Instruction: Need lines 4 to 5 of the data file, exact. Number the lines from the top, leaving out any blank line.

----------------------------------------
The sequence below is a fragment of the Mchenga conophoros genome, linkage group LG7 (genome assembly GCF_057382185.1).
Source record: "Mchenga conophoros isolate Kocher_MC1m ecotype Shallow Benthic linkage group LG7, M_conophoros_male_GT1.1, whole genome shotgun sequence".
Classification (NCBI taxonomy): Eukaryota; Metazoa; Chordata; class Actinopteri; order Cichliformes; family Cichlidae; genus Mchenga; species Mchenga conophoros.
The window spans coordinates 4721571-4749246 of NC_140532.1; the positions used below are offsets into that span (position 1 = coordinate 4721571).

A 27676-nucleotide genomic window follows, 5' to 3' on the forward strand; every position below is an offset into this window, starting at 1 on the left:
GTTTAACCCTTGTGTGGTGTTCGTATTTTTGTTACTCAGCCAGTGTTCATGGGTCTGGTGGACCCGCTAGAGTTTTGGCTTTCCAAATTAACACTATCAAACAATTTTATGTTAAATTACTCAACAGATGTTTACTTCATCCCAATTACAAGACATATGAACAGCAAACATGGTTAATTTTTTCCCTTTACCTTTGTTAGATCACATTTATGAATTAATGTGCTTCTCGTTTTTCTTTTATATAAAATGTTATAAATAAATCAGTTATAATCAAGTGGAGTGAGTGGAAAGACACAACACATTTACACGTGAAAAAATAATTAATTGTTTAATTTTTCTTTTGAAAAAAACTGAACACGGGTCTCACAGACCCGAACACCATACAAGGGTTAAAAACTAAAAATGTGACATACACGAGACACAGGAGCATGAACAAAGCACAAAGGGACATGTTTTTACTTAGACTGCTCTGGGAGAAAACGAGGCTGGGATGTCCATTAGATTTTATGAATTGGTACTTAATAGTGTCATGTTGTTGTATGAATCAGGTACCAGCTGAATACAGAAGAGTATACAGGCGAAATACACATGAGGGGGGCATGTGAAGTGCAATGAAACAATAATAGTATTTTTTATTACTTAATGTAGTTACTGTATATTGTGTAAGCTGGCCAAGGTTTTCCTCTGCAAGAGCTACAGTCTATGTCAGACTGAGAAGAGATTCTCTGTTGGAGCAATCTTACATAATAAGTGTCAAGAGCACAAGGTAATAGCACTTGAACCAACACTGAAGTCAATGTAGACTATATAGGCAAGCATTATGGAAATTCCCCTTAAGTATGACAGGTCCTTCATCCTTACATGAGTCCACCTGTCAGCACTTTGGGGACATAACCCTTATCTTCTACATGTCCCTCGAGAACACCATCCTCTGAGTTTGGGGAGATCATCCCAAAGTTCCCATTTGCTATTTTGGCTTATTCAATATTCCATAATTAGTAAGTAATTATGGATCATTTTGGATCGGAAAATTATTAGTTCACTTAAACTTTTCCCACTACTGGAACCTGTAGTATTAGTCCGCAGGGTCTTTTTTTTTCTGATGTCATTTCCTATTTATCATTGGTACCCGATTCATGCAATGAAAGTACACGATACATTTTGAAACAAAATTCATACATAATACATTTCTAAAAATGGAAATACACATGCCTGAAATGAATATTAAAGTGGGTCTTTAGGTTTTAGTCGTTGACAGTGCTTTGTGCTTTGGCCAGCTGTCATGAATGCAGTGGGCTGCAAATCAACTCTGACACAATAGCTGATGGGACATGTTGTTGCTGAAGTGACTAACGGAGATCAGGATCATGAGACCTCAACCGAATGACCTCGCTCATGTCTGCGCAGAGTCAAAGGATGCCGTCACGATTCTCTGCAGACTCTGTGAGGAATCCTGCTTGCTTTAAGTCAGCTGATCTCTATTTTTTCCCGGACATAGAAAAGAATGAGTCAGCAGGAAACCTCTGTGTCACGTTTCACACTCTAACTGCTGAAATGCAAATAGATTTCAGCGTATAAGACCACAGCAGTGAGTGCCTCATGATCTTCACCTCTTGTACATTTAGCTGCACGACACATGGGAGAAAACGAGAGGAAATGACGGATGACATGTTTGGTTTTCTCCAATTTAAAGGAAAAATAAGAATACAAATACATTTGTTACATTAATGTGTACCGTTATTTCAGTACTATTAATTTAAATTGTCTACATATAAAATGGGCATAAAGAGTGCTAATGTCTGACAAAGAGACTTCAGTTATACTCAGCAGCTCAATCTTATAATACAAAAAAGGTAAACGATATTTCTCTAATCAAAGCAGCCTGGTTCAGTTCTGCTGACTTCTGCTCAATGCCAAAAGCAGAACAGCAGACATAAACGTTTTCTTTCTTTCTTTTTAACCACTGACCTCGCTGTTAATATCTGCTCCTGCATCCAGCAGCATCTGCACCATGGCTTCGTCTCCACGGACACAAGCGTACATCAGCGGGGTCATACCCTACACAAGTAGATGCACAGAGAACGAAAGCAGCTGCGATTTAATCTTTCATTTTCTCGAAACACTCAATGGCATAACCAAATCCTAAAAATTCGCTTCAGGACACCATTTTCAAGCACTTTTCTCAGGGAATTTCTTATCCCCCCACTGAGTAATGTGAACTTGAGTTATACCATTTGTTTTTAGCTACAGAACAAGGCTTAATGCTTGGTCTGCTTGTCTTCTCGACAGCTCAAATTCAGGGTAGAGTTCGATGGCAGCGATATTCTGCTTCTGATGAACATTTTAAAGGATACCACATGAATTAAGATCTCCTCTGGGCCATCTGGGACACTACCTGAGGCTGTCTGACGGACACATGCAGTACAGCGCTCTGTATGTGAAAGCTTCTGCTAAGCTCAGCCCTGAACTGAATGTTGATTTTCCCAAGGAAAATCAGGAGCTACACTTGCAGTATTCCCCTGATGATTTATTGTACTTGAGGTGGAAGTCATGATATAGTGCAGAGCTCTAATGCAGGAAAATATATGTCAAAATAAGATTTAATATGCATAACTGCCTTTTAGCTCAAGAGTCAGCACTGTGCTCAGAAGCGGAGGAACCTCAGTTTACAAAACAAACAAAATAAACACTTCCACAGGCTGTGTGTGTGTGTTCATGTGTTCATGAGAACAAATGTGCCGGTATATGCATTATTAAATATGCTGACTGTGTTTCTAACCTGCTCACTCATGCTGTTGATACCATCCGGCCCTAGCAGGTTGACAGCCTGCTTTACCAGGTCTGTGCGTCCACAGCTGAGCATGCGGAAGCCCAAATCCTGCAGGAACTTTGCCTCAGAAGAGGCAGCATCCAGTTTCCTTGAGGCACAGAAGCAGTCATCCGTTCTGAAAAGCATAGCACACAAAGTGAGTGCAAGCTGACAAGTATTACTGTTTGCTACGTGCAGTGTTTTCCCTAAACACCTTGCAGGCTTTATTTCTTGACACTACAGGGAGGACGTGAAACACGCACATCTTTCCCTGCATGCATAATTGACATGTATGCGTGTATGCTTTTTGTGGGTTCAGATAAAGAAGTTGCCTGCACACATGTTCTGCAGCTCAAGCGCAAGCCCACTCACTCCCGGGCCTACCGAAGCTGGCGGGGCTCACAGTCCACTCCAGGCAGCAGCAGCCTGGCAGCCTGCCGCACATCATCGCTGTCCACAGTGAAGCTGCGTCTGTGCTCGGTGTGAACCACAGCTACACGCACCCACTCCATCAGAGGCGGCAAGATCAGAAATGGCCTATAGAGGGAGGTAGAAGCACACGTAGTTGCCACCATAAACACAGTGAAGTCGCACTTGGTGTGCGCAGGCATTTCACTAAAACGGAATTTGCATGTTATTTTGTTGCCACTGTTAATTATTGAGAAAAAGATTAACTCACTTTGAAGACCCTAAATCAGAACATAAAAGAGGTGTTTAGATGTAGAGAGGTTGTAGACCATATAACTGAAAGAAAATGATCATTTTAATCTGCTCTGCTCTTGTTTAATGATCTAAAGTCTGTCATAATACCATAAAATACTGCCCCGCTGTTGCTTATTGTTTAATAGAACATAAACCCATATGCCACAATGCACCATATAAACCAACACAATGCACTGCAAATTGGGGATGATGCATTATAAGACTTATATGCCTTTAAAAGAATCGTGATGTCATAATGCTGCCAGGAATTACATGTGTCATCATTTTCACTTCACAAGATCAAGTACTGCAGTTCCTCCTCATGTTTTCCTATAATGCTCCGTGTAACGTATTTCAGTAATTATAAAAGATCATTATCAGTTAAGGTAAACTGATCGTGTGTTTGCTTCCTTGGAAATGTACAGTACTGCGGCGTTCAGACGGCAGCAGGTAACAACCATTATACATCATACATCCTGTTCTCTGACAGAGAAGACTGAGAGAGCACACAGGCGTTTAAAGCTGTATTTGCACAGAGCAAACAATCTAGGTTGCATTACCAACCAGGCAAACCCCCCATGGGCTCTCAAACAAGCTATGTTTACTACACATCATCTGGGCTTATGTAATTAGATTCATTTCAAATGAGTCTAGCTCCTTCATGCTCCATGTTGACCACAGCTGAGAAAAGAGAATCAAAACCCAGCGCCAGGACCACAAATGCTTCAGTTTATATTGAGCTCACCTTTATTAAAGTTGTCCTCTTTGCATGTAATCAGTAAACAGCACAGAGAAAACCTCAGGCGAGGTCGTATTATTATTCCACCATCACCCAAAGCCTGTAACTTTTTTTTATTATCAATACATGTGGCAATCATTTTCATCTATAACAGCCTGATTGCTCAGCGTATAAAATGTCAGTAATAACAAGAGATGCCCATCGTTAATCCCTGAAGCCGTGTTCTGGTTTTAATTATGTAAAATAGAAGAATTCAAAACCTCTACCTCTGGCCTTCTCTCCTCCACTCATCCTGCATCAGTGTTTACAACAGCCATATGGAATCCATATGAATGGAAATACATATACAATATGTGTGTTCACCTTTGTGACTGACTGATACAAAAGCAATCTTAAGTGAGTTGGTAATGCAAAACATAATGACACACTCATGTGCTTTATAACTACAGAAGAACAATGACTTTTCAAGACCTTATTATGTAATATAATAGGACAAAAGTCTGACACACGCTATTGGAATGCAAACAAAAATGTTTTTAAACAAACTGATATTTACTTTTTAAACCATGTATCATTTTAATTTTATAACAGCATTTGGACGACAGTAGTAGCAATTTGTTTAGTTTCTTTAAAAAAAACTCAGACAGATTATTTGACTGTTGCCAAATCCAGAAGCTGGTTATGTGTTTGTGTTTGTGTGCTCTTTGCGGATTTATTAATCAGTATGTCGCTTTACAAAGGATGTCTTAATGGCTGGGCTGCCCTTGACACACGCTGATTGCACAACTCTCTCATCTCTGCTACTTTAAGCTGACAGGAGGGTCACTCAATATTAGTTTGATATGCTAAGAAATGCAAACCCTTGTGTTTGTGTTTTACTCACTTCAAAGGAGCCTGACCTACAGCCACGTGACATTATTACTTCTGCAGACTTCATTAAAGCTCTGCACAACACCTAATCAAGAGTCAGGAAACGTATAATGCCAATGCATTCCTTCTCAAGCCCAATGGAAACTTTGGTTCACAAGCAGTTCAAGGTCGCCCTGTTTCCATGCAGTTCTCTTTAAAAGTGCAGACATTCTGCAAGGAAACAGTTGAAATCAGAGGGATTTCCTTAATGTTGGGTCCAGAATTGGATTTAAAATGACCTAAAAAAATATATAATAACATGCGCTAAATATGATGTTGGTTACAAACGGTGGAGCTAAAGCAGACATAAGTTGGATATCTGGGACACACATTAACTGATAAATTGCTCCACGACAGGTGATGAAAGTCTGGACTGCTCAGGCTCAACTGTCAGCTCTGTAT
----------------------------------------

The window spans coordinates 4721571-4749246 of NC_140532.1; the positions used below are offsets into that span (position 1 = coordinate 4721571).

A 27676-nucleotide genomic window follows, 5' to 3' on the forward strand; every position below is an offset into this window, starting at 1 on the left: